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Open Access Publications from the University of California

Unseen Costs: The Experiences of Workersand Learners in Los Angeles County

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Today, over half of college students work. Their experiences as workers and learners are impacted by increasing college costs and often exorbitant living expenses, and compounded by low wages. Meanwhile, state funding for public institutions has decreased dramatically: in 2017, it was nearly $9 billion less than in 2008. Tuition and fees have increased across every institution of public higher education in California. Financial aid rarely covers the educational expenses of workers and learners, and students generally face an acute funding gap. Workers and learners are concentrated in the low-wage service economy, and nine out of 10 worked more than 15 hours a week. Many simply lack the resources to pay for their tuition and fees, books, other necessary supplies, housing, and utilities.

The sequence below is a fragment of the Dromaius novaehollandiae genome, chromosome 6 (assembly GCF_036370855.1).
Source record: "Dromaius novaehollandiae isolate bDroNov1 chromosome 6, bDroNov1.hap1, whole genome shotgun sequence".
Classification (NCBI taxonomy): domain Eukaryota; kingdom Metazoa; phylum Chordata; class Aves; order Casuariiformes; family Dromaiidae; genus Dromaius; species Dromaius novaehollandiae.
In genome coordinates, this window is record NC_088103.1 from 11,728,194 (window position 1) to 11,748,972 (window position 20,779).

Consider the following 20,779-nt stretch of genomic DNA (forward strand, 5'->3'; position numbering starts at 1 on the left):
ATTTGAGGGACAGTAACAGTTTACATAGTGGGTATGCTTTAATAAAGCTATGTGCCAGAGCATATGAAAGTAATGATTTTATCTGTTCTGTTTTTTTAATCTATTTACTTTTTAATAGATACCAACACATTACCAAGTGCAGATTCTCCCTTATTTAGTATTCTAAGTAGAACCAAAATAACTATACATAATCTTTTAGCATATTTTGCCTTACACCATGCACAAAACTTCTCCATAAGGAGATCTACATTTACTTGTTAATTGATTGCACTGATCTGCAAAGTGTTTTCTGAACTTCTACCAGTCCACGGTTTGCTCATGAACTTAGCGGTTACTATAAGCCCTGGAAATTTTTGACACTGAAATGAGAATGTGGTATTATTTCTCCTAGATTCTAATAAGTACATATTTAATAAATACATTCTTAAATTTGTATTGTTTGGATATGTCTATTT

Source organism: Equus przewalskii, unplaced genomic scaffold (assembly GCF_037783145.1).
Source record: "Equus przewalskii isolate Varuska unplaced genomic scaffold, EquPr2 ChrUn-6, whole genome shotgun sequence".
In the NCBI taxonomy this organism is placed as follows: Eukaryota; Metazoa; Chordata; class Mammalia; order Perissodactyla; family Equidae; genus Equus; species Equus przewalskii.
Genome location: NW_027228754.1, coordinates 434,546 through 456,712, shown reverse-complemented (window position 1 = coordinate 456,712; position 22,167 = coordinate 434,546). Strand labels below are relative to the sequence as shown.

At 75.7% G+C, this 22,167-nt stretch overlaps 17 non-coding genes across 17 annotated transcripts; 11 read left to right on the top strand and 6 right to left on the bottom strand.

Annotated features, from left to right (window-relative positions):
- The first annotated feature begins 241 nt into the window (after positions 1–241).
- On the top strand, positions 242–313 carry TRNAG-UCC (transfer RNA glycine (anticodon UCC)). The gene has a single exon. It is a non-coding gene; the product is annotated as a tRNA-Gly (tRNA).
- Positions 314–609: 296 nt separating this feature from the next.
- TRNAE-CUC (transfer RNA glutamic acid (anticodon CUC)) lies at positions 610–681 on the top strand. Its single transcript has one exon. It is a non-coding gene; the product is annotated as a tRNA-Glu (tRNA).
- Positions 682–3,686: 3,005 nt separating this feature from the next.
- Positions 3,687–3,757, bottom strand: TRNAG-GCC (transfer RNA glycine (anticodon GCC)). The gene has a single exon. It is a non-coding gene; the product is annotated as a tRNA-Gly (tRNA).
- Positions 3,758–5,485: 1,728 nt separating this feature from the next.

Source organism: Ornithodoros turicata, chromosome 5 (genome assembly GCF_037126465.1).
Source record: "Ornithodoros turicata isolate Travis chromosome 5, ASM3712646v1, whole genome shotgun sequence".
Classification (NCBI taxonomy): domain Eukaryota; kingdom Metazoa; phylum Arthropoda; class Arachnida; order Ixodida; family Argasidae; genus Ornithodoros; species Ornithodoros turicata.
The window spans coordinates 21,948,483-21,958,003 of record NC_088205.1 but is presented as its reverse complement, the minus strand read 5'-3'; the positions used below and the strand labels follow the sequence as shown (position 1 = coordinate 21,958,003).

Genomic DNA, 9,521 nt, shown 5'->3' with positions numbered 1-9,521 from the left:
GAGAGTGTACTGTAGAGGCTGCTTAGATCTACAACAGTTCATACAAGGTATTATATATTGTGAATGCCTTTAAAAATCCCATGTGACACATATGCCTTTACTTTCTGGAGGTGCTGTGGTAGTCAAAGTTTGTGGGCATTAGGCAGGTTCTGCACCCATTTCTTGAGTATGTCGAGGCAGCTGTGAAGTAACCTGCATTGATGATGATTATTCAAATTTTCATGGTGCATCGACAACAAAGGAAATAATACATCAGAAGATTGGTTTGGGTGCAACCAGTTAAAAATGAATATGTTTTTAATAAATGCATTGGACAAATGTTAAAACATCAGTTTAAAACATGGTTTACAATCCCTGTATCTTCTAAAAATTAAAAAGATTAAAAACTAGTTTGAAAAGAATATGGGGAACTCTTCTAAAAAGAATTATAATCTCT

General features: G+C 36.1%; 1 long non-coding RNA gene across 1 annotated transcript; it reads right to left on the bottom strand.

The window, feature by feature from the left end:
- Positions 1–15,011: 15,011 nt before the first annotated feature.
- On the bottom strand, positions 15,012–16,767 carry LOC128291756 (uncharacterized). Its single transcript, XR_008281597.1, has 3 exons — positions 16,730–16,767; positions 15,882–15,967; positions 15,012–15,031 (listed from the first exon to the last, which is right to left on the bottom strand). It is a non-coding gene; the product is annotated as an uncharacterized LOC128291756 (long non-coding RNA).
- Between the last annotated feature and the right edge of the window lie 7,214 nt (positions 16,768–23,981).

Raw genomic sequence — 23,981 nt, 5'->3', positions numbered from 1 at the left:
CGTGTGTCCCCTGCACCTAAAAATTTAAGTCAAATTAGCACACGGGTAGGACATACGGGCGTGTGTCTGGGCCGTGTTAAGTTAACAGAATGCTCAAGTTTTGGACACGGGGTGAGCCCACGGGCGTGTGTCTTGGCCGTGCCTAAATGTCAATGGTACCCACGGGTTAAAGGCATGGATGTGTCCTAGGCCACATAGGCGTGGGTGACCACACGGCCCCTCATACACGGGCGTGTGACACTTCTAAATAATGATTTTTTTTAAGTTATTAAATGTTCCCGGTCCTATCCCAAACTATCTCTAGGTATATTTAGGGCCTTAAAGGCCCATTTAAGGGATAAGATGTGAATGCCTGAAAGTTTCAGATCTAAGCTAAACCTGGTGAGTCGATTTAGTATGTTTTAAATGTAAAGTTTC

Yet this emerging reality has not produced a systematic infrastructure that might provide support and necessary accommodations for workers and learners. In fact, their schoolwork and engagement with academic opportunities suffers for their work commitments, and they are often penalized at work for attempting to meet their scholarly obligations and schedules.

This report explores how workers and learners in Los Angeles’ public colleges and universities experience the competing demands of school and the workplace as they prepare for careers. We used a participatory and research justice approach, and worked with students, workers, and community partners to collect and analyze the data.

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